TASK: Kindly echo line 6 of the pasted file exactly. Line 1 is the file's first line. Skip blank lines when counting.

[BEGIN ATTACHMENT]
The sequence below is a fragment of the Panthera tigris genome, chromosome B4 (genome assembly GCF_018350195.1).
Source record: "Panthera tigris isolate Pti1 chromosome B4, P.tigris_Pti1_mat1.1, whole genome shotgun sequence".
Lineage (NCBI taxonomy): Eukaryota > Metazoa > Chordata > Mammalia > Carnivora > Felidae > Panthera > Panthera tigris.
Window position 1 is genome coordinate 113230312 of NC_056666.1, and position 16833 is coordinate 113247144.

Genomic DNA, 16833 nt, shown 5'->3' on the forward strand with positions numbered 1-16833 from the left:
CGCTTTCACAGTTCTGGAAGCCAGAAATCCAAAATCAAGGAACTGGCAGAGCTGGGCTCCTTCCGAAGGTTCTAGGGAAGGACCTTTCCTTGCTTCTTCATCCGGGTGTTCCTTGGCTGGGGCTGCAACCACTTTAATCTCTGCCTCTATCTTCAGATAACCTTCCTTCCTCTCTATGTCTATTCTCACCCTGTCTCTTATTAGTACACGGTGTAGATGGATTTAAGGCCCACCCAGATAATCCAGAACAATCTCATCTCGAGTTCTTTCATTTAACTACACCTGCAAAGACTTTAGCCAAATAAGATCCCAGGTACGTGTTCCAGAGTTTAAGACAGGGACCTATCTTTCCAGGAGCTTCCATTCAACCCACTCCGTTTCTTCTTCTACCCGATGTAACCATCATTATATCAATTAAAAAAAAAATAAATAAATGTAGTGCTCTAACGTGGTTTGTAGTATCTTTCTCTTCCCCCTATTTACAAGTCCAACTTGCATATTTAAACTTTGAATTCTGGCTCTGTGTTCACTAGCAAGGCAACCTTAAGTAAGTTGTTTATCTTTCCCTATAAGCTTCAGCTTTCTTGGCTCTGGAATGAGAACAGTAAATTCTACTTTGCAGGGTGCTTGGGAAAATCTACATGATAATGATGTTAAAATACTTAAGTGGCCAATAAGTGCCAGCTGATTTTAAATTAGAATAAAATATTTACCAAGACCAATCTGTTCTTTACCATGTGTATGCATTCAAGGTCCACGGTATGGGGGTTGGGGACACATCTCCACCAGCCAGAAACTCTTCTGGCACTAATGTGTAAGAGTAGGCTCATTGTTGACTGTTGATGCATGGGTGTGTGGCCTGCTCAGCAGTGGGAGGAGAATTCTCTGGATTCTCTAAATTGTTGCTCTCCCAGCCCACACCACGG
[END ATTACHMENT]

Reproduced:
CGCTTTCACAGTTCTGGAAGCCAGAAATCCAAAATCAAGGAACTGGCAGAGCTGGGCTCCTTCCGAAGGTTCTAGGGAAGGACCTTTCCTTGCTTCTTCATCCGGGTGTTCCTTGGCTGGGGCTGCAACCACTTTAATCTCTGCCTCTATCTTCAGATAACCTTCCTTCCTCTCTATGTCTATTCTCACCCTGTCTCTTATTAGTACACGGTGTAGATGGATTTAAGGCCCACCCAGATAATCCAGAACAATCTCATCTCGAGTTCTTTCATTTAACTACACCTGCAAAGACTTTAGCCAAATAAGATCCCAGGTACGTGTTCCAGAGTTTAAGACAGGGACCTATCTTTCCAGGAGCTTCCATTCAACCCACTCCGTTTCTTCTTCTACCCGATGTAACCATCATTATATCAATTAAAAAAAAAATAAATAAATGTAGTGCTCTAACGTGGTTTGTAGTATCTTTCTCTTCCCCCTATTTACAAGTCCAACTTGCATATTTAAACTTTGAATTCTGGCTCTGTGTTCACTAGCAAGGCAACCTTAAGTAAGTTGTTTATCTTTCCCTATAAGCTTCAGCTTTCTTGGCTCTGGAATGAGAACAGTAAATTCTACTTTGCAGGGTGCTTGGGAAAATCTACATGATAATGATGTTAAAATACTTAAGTGGCCAATAAGTGCCAGCTGATTTTAAATTAGAATAAAATATTTACCAAGACCAATCTGTTCTTTACCATGTGTATGCATTCAAGGTCCACGGTATGGGGGTTGGGGACACATCTCCACCAGCCAGAAACTCTTCTGGCACTAATGTGTAAGAGTAGGCTCATTGTTGACTGTTGATGCATGGGTGTGTGGCCTGCTCAGCAGTGGGAGGAGAATTCTCTGGATTCTCTAAATTGTTGCTCTCCCAGCCCACACCACGG